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Champagne Science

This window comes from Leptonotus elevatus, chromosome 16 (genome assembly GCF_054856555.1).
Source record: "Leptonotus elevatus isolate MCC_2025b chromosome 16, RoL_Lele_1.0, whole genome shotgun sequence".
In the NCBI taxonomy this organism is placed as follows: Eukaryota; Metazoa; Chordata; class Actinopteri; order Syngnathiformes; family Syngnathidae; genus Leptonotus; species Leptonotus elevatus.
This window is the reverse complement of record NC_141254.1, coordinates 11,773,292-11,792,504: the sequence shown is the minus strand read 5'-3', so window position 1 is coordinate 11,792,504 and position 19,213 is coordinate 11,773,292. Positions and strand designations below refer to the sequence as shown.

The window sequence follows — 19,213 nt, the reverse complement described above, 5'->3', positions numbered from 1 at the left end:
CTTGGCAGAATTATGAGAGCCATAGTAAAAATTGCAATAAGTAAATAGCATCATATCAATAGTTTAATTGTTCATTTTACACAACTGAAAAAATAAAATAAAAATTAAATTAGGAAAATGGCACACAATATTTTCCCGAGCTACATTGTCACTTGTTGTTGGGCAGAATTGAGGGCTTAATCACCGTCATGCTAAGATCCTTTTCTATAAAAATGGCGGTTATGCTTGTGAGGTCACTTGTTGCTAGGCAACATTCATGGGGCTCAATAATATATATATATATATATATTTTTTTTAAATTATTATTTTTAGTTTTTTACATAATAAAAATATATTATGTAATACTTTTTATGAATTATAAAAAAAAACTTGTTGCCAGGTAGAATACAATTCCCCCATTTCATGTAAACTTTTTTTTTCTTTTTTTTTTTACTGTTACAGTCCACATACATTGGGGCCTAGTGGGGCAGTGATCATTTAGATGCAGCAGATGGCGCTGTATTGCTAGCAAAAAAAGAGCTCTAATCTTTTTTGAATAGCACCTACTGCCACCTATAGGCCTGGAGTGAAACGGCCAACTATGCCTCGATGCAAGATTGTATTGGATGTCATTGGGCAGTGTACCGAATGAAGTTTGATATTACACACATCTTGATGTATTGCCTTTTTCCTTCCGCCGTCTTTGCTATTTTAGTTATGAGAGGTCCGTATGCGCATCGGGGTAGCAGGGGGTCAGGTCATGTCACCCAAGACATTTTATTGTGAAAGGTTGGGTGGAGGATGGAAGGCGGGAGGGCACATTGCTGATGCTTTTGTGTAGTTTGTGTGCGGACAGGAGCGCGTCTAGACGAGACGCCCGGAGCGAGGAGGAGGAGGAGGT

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Today many a glass of champagne will be raised in honor of the end of one year and the beginning of a new. This French wine, known for its bubbly effervescence, is full of fascinating physics. During secondary fermentation of champagne, yeast in the wine consume sugars and excrete carbon dioxide gas, which dissolves in the liquid. Since the bottle containing the wine is corked, this increases the pressure inside the bottle, and this pressure is released when the cork is popped. Once champagne is in the glass, the dissolved carbon dioxide will form bubbles on flaws in the glass, which may be due to dust, scratches, or even intentional marks from manufacturing. These bubbles rise to the surface, expanding as they do so because the hydrodynamic pressure of the surrounding wine decreases with decreasing depth. At the surface, the bubbles burst, creating tiny crowns that collapse into Worthington jets, which can propel droplets upward to be felt by the drinker. For more on the physics of champagne, check out Gerard Liger-Belair’s book Uncorked: The Science of Champagne and/or Patrick Hunt’s analysis. Happy New Year! (Video credit: AFP/Gerard Liger-Belair)

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